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Echo in the Ear: Causes and Treatment

Do you ever find yourself hearing an echo in your ear without any apparent reason? You're not alone. Many people describe sensations to be similar to cotton balls in their ears or a feeling of pressure similar to what you might experience on a plane. While the descriptions may vary, the discomfort and impact on hearing are common threads.

Updated: 7th May 2024


Why does echo in the ear occur?

The process of hearing involves intricate steps, converting sound waves into electrical signals. When sound waves enter the outer ear, they travel through the ear canal to the eardrum. If this path is obstructed, it can lead to an echo. One common culprit is the build-up of earwax, preventing sound waves from reaching their destination.

What are the most common causes of an echo in the ear?

  • Build-up of earwax: excess wax can harden and block the ear canal, creating an echoing effect. Earwax is a natural substance that helps protect the ear, but when it accumulates, it can lead to hearing issues.
  • Ear infections: infections in various parts of the ear, such as the middle ear (otitis media) or outer ear (otitis externa), can lead to post-infection echo. Ear infections are often accompanied by pain, fluid build-up, and changes in hearing.
  • Acoustic neuroma: this is a non-cancerous tumour that develops on the main nerve connecting your inner ear to your brain. While slow-growing, it can cause hearing loss, ringing in the ear (tinnitus), and an echoing sensation. Medical intervention may be required for management.
  • Presbycusis: age-related hearing loss is a common cause of echoing, often accompanied by tinnitus. It results from the natural ageing process affecting the inner ear's cochlea and related structures. Hearing aids can be beneficial in managing presbycusis.
  • Sinus infection: inflammation of sinus cavities can cause echoing in the ear. Sinusitis, whether acute or chronic, can lead to symptoms such as mucus build-up, redness, swelling, and pain. Seeking medical attention is crucial for proper management.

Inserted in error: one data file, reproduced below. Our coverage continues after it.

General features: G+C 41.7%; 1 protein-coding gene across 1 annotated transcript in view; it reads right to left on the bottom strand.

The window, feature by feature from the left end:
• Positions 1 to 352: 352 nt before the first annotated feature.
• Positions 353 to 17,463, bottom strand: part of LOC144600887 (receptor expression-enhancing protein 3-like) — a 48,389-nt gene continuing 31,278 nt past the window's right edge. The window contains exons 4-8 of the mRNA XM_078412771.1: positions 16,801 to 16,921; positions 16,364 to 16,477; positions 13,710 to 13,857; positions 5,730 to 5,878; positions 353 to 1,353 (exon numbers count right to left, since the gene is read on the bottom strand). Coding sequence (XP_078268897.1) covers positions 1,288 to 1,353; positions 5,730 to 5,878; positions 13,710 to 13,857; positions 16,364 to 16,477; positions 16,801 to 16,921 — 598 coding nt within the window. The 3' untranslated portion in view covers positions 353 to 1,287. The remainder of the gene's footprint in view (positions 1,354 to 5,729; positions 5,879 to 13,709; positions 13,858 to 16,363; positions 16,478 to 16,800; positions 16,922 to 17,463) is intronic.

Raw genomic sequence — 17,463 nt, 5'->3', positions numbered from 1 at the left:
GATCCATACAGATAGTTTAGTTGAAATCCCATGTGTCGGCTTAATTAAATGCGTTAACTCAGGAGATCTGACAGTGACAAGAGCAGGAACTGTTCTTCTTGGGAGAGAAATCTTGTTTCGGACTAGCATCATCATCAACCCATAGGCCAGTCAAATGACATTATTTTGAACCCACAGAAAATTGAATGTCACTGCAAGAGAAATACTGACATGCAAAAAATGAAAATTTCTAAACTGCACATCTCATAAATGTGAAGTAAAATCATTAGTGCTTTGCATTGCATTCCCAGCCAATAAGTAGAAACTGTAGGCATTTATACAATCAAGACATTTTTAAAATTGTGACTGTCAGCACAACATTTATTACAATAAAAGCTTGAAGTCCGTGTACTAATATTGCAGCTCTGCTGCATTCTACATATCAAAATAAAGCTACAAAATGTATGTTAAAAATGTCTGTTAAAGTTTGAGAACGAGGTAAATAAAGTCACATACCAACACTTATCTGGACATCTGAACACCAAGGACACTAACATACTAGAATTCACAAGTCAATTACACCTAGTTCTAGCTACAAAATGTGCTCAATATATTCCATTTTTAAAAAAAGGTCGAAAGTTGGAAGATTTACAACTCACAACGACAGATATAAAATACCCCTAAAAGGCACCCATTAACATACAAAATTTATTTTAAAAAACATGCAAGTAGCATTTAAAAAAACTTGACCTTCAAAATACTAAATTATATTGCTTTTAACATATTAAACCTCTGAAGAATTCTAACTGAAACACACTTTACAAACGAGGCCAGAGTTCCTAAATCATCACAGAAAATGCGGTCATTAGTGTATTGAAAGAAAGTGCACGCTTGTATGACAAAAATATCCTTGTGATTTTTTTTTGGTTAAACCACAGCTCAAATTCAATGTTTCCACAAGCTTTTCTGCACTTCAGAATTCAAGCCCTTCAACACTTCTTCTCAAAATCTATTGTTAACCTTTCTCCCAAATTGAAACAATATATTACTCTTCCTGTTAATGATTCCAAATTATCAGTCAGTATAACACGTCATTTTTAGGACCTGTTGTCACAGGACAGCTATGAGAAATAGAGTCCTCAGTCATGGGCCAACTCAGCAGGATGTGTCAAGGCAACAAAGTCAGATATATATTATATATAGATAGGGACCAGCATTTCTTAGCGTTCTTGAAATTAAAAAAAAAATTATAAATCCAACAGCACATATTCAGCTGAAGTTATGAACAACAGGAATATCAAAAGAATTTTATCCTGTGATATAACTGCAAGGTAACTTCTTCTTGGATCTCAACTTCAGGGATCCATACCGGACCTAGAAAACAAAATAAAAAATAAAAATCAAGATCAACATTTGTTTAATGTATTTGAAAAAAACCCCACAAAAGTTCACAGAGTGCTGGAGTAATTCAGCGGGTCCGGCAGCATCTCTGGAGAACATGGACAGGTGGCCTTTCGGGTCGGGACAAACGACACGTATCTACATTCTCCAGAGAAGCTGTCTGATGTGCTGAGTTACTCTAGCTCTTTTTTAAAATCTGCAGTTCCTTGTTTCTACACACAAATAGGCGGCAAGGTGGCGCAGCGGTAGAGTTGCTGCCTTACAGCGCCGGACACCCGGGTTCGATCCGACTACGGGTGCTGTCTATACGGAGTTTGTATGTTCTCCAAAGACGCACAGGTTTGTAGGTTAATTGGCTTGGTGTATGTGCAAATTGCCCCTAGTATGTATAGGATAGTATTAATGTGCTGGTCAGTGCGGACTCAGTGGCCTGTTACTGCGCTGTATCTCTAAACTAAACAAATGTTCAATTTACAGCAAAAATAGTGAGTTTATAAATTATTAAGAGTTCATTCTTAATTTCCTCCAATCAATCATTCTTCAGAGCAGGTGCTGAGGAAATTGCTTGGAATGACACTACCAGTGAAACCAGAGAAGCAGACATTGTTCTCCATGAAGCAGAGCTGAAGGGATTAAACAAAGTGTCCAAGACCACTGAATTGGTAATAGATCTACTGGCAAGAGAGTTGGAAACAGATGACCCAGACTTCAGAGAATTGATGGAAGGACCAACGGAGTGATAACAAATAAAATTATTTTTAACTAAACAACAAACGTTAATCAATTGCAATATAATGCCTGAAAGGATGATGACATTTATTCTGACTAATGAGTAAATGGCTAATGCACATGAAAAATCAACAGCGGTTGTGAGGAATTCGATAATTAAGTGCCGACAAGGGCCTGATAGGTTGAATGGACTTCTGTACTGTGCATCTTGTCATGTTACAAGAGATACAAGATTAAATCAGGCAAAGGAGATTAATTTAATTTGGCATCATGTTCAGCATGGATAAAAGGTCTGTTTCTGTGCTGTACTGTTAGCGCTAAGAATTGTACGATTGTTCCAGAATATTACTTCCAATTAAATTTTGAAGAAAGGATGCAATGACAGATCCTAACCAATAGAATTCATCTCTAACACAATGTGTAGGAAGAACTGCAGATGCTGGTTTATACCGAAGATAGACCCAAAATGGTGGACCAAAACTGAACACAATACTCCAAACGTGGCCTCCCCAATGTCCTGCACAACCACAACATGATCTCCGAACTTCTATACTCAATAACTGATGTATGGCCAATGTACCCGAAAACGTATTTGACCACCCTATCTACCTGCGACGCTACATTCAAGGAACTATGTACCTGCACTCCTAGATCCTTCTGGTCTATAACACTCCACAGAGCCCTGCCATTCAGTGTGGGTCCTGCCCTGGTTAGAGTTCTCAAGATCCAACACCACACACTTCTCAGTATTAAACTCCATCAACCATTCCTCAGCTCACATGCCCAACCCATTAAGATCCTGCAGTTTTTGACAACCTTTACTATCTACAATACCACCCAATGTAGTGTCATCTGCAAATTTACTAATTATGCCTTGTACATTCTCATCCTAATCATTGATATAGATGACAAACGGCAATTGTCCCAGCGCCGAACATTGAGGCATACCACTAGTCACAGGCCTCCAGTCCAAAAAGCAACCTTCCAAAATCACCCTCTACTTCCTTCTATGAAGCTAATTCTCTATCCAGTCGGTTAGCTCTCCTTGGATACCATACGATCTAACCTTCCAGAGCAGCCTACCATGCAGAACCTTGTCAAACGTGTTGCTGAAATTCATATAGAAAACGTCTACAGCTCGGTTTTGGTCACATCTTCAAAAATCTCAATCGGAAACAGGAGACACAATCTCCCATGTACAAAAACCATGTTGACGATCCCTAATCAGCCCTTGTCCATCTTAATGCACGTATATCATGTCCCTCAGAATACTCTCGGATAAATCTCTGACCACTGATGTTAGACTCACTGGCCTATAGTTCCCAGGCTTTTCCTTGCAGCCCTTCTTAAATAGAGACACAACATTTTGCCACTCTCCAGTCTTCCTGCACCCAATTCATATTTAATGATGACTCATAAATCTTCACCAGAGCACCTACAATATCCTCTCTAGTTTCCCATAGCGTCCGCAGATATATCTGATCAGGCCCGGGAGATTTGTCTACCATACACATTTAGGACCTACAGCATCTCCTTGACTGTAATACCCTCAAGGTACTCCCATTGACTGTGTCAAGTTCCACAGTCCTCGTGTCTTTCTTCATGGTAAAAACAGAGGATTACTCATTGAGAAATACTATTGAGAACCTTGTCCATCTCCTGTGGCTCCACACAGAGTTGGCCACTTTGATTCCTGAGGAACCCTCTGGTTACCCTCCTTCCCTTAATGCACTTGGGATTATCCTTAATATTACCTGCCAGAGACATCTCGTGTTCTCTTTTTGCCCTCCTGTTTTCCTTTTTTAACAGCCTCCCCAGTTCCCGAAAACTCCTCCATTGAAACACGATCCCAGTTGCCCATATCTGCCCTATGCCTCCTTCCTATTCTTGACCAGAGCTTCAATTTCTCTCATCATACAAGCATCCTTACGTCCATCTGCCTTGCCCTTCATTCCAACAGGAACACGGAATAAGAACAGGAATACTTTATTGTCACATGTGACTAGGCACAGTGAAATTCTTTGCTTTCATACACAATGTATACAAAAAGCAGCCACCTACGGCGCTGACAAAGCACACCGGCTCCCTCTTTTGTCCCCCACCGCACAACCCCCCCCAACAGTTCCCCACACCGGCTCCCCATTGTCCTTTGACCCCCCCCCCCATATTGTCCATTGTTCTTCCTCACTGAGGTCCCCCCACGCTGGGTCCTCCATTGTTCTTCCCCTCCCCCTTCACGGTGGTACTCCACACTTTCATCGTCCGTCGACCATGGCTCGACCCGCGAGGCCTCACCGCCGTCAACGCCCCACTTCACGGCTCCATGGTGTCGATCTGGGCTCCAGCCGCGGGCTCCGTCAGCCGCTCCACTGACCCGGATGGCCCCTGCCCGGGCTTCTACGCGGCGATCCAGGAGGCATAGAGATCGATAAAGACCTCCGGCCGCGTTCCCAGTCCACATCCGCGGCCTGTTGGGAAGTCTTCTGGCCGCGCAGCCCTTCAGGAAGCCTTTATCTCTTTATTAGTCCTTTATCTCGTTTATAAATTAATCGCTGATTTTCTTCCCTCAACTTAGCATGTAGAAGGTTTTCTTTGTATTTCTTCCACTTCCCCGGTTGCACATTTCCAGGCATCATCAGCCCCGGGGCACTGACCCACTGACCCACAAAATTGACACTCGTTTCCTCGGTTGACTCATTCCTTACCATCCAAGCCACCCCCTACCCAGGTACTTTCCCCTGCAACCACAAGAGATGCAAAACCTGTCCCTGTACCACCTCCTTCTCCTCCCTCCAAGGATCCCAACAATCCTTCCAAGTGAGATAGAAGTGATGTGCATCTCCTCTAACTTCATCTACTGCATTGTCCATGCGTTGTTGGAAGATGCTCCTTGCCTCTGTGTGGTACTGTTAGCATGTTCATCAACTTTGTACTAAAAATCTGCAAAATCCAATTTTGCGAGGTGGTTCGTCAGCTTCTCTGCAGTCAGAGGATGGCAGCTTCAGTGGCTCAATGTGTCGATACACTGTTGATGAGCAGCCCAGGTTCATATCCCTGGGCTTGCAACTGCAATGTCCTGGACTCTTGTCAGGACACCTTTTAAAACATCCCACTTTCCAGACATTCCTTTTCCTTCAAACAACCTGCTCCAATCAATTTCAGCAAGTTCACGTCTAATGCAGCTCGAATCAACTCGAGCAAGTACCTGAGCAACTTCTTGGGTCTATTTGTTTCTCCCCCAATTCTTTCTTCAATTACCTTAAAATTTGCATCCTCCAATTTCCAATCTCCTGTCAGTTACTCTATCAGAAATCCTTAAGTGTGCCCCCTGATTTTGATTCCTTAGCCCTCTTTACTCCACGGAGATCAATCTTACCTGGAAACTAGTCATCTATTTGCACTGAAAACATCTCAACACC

• Diplacusis: double hearing, caused by factors like ear infections or loud noise exposure, comes in different forms. Diplacusis Dysharmonica results from a difference in perceived pitch, while Diplacusis Echoica is due to a delay in the perception of sound.
  • Allergies: allergy-related symptoms, including echoing, can occur due to excess fluid building up in the ear. This can create uncomfortable pressure, discomfort, and hearing loss. Managing allergies is key to addressing this cause.
  • Ototoxic medications: certain medications, including some chemotherapy drugs, antibiotics, and anti-inflammatory drugs like ibuprofen and aspirin, can adversely affect the nerve cells of the inner ear, leading to an echoing sensation. If you suspect medication-induced echoing, consult with your healthcare provider.

Treatments for echo in the ear

The appropriate course of action depends on the underlying cause. For earwax build-up, professional cleaning by an audiologist may be necessary. Ear infections or sinusitis may require medical attention, often with antibiotics. A hearing test can also provide insights, and hearing aids may be recommended if significant hearing loss is present. 

Additional treatment approaches include:

  • Treatments for acoustic neuroma: the management of acoustic neuroma may involve careful monitoring, radiation therapy, or surgical removal, depending on the size and symptoms.
  • Management of presbycusis: while presbycusis is irreversible, hearing aids and assistive listening devices can significantly improve communication and quality of life.
  • Sinusitis treatment: treatment for sinusitis includes antibiotics, decongestants, and sometimes surgery in chronic cases to alleviate symptoms and prevent complications.
  • Diplacusis management: identifying and addressing the underlying cause, such as ear infections or noise exposure, is crucial for managing diplacusis.
  • Allergy management: allergies can be managed through medications, allergy shots, and avoiding triggers to prevent symptoms like echoing.
  • Medication adjustment: if ototoxic medications are causing echoing, your healthcare provider may adjust your medication or explore alternative options.
  • Hearing health check and hearing aids: regular hearing health checks and the use of hearing aids can be instrumental in managing echoing and associated hearing issues.

Protecting your hearing

Beyond treatment, protecting your ears from loud noises is crucial. Wearing hearing protection, such as earplugs, can significantly reduce the risk of noise-induced hearing loss.

If you want to find out more about the impact of the noise levels we're exposed to, we've shared insights on sounds that may have a long-term effect on our hearing. 

If you're concerned about your hearing or experiencing symptoms like echoing, take a proactive step towards better hearing health. Book a comprehensive hearing health check with our experienced professionals. Your hearing matters, and we're here to help you maintain yourhearing and well-being.

emma jarvis

Written By:
Emma Jarvis

Digital Optimisation Lead

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Medically Reviewed By:
Fazeel Talib

Audiology Expert